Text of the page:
There are a lot of comparisons made between therapy and coaching. If you Google therapy vs coaching you will find many pro/con arguments in support of one or the other, as if there is a competition. It is my opinion that therapy and coaching can, and often should, co-exist. However, it should be noted that while a therapist may also coach clients, a coach, without the proper training, should not be practicing therapy.
When I worked as a therapist I often found myself coaching my clients towards their goals. I didn’t recognize the difference between coaching and therapy at that time but, in retrospect, I think I spent as much time outlining the steps to improving their lives as I did on the issues that brought them to my office. Although the issues of the past certainly figured into our work it seemed that the present, and more importantly the future, had the greatest opportunity for enhancement. I found myself most fulfilled when I focused on motivating my clients towards change. And I saw the changes that they made shift the course of their lives.
My clients were not in my office for simple, straightforward assistance. Theirs were complicated, life-long challenges that had blocked them from living the lives they desired. They functioned in a cycle of negativity and destruction. Time after time, however, I saw the work that we did together have a massive impact on having the life that they had always wanted to have. Were they “cured”? I am not sure how to answer that question although it’s been asked of me many times. All I can tell you is that they were more satisfied, more aware, more thoughtful and more motivated in their lives. I realized early on in my career that I was really a coach in a therapist’s office. The skills I have to coach people have carried me through several incarnations of my career through most recently my position as a HR Director. Being a coach though is my passion and I have now dedicated myself to it completely.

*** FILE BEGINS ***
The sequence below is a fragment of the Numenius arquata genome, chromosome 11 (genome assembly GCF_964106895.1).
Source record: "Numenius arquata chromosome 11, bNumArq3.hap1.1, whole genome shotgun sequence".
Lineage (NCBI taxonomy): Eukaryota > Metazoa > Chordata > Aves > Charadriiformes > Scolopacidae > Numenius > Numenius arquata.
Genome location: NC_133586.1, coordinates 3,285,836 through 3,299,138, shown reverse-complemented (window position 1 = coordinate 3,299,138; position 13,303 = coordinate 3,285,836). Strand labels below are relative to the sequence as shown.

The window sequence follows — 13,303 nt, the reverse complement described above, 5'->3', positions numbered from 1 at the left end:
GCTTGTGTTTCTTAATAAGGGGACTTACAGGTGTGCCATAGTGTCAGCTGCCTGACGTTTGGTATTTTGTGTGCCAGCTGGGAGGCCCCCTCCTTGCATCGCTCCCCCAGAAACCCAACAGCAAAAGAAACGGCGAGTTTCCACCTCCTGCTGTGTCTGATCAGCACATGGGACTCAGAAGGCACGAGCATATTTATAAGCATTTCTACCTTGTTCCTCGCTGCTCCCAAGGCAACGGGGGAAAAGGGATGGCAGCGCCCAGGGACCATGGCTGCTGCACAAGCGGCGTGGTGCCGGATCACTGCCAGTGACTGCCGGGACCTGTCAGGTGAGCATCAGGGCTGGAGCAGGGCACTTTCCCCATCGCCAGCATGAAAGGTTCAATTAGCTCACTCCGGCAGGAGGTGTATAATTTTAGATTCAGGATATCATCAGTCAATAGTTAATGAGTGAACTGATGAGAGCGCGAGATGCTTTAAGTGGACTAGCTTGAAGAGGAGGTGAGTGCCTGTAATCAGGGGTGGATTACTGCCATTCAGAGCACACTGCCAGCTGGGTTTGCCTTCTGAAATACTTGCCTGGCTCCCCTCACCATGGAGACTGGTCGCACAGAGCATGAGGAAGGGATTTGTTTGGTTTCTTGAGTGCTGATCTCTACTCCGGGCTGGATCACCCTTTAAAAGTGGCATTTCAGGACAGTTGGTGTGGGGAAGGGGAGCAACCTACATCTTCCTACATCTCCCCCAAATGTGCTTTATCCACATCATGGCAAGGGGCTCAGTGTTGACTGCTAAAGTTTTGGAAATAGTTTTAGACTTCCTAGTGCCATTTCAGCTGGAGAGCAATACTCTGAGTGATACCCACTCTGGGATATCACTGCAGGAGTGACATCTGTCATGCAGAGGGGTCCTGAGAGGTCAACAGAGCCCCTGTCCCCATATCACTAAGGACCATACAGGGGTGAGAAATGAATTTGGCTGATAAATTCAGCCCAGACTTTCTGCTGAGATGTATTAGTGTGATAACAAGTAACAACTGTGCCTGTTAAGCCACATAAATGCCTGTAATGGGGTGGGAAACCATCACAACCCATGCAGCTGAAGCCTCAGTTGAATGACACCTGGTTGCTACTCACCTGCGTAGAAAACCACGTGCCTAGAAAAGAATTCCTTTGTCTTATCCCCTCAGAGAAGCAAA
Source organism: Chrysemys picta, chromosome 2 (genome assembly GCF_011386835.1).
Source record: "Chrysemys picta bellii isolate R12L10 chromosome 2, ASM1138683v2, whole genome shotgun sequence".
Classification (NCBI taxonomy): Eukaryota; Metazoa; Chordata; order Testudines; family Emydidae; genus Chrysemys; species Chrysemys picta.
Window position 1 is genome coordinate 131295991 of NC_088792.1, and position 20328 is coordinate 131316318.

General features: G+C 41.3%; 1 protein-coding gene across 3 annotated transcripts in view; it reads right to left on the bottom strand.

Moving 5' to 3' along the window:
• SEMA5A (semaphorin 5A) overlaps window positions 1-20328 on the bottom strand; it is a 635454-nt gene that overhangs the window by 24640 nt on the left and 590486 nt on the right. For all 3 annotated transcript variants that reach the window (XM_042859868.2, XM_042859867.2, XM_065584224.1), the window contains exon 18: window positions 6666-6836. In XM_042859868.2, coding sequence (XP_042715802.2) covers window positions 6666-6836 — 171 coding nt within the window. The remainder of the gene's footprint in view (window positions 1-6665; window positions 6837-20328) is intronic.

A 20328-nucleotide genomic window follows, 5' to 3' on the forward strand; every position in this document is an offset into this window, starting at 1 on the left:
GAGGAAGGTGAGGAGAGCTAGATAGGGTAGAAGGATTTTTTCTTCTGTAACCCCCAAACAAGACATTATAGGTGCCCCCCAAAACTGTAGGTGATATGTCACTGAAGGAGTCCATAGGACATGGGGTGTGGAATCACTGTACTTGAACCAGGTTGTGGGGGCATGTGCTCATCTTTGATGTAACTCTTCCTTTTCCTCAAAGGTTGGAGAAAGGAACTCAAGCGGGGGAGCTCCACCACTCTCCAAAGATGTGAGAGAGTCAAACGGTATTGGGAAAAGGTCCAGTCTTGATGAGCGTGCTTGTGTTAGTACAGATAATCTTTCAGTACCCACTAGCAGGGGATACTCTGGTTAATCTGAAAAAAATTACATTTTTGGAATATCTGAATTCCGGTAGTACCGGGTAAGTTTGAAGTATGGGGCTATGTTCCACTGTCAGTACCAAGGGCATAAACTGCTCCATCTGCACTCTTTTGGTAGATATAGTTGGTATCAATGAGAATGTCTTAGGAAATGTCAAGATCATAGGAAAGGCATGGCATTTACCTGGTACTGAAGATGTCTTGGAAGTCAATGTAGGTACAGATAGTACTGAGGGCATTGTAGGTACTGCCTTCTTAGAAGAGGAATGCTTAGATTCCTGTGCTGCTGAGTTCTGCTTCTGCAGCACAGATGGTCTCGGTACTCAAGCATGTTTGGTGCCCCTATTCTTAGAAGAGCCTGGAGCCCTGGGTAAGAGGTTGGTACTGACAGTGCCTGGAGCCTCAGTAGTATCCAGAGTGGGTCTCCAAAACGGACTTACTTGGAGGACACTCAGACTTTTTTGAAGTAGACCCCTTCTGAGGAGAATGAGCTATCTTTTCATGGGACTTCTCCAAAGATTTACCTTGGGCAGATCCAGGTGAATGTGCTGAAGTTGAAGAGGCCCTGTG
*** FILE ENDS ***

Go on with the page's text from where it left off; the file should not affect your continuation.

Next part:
As a coach I would be very inclined to include therapy as part of a life plan if there are bona fide reasons to seek the support of a therapist such as a mental illness or emotional trauma. Given my experience as a therapist this determination would be relatively easy for me. This referral wouldn’t mean that coaching is unnecessary. Coaching involves creating a plan, taking action based on that plan and reaching the goals that you set for yourself. Therapy is simply a component of that plan for many of my clients.
So before you read the pro/con arguments to decide if you should seek therapy or connect with a life coach, think about this: do you want to focus on your past or your present? Do you trust that your life coach will recognize if therapy would be valuable for you? Does it really matter? You may meet a wonderful therapist that helps you to unravel all of the issues of your childhood and gets you on a path to living healthy – that is a great thing. You may also meet a coach who motivates you to outline a plan to creating lasting, sustainable changes in your life so that your childhood issues are exactly where they should be…in your past. If you really want to make a difference, find a coach, like myself, who has the insight of a therapist and the drive of a life coach. Either way, it will change your life.